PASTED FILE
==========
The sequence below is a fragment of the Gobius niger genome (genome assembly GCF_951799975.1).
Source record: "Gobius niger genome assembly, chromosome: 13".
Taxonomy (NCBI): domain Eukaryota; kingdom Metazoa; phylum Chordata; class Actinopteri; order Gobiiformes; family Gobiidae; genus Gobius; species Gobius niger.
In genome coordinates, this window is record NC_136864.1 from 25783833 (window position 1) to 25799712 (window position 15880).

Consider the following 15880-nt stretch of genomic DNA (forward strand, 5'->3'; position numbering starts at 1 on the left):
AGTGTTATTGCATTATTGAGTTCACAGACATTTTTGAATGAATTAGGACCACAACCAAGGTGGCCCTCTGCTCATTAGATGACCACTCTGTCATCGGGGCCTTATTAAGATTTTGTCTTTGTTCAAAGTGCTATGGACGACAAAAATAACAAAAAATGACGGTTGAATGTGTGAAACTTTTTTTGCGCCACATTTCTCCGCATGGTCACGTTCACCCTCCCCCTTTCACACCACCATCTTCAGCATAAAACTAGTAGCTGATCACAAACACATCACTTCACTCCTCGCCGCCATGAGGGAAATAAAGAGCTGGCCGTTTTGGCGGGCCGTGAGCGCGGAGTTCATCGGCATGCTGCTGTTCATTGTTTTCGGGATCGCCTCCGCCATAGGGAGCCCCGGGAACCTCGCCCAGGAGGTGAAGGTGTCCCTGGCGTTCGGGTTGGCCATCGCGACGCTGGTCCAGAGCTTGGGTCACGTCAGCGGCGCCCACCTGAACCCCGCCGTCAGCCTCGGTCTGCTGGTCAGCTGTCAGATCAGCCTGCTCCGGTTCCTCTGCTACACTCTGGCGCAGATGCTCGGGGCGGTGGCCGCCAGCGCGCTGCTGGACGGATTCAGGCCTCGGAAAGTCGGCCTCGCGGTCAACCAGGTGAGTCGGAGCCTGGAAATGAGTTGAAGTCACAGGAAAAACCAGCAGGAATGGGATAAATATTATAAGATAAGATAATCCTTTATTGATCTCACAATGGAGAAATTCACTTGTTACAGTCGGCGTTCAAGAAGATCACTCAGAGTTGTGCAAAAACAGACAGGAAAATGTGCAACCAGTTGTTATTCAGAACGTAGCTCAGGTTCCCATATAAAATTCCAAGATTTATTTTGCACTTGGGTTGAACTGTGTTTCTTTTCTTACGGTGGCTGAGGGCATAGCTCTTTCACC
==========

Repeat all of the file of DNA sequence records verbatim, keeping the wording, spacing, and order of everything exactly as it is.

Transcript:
The sequence below is a fragment of the Gobius niger genome (genome assembly GCF_951799975.1).
Source record: "Gobius niger genome assembly, chromosome: 13".
Taxonomy (NCBI): domain Eukaryota; kingdom Metazoa; phylum Chordata; class Actinopteri; order Gobiiformes; family Gobiidae; genus Gobius; species Gobius niger.
In genome coordinates, this window is record NC_136864.1 from 25783833 (window position 1) to 25799712 (window position 15880).

Consider the following 15880-nt stretch of genomic DNA (forward strand, 5'->3'; position numbering starts at 1 on the left):
AGTGTTATTGCATTATTGAGTTCACAGACATTTTTGAATGAATTAGGACCACAACCAAGGTGGCCCTCTGCTCATTAGATGACCACTCTGTCATCGGGGCCTTATTAAGATTTTGTCTTTGTTCAAAGTGCTATGGACGACAAAAATAACAAAAAATGACGGTTGAATGTGTGAAACTTTTTTTGCGCCACATTTCTCCGCATGGTCACGTTCACCCTCCCCCTTTCACACCACCATCTTCAGCATAAAACTAGTAGCTGATCACAAACACATCACTTCACTCCTCGCCGCCATGAGGGAAATAAAGAGCTGGCCGTTTTGGCGGGCCGTGAGCGCGGAGTTCATCGGCATGCTGCTGTTCATTGTTTTCGGGATCGCCTCCGCCATAGGGAGCCCCGGGAACCTCGCCCAGGAGGTGAAGGTGTCCCTGGCGTTCGGGTTGGCCATCGCGACGCTGGTCCAGAGCTTGGGTCACGTCAGCGGCGCCCACCTGAACCCCGCCGTCAGCCTCGGTCTGCTGGTCAGCTGTCAGATCAGCCTGCTCCGGTTCCTCTGCTACACTCTGGCGCAGATGCTCGGGGCGGTGGCCGCCAGCGCGCTGCTGGACGGATTCAGGCCTCGGAAAGTCGGCCTCGCGGTCAACCAGGTGAGTCGGAGCCTGGAAATGAGTTGAAGTCACAGGAAAAACCAGCAGGAATGGGATAAATATTATAAGATAAGATAATCCTTTATTGATCTCACAATGGAGAAATTCACTTGTTACAGTCGGCGTTCAAGAAGATCACTCAGAGTTGTGCAAAAACAGACAGGAAAATGTGCAACCAGTTGTTATTCAGAACGTAGCTCAGGTTCCCATATAAAATTCCAAGATTTATTTTGCACTTGGGTTGAACTGTGTTTCTTTTCTTACGGTGGCTGAGGGCATAGCTCTTTCACC